If you drive a plug-in hybrid – such as the Kuga PHEV – and its battery is fully charged, you’ll be able to enjoy all-electric motoring for up to 41 miles.
Medium Trips.
When travelling further afield, it’s more essential to check that your EV’s battery has enough power, assuming you aren’t factoring in any charging pit stops. With a fully topped-up battery, you should be fine; for example, the all-new E-Transit Custom offers a range of up to 236 miles.

A PHEV will be unable to complete medium trips on electric power alone, which is why it has its combustion engine to fall back on.
Long Trips. If embarking on a journey of several hundred miles, it’s quite possible that even a fully topped-up EV battery will run out of juice. This is where the extensive network of public charging points comes in very handy. With the Zap Map app (free to download from the App Store or Google Play), you can easily find your nearest public charging station. Of course, you may prefer to use Ford’s dedicated FordPass solution which allows you to check your range, find your nearest charging station, monitor charging progress, pay for charging and much more. The FordPass app is also free to download for Apple and Android smartphones. Please click here to learn more.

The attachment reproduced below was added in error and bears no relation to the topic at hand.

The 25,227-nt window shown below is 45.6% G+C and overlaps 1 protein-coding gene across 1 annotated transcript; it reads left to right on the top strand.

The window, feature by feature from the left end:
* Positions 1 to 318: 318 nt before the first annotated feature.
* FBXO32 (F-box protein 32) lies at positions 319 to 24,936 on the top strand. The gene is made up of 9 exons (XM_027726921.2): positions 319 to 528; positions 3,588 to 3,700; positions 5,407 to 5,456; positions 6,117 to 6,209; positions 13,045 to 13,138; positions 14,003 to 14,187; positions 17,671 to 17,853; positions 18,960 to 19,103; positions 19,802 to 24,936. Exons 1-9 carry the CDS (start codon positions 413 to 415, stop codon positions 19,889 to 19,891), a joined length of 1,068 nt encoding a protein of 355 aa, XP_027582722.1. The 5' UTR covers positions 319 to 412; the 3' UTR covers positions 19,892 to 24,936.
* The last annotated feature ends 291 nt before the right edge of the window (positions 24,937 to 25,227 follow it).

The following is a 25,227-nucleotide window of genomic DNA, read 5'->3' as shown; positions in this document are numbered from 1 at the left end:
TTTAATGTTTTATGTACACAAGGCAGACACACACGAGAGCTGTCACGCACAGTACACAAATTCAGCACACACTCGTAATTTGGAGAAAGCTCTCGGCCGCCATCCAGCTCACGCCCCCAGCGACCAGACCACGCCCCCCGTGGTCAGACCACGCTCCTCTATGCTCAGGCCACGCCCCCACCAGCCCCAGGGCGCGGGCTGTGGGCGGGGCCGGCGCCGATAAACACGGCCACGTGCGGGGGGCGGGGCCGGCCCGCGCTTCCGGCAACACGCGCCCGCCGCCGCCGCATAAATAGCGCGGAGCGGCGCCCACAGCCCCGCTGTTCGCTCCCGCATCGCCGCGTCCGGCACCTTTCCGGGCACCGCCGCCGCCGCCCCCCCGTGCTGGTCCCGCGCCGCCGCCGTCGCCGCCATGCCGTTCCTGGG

Electric Charging FAQs

Please browse our frequently asked questions to see if your electric query is answered. If not, don’t hesitate to contact the friendly, knowledgeable Bridgend Ford team.

Contact Us You can get in touch with a member of the team at Bridgend Ford today in order to learn more about the benefits of going electric and to schedule a test drive for a time that is convenient for you.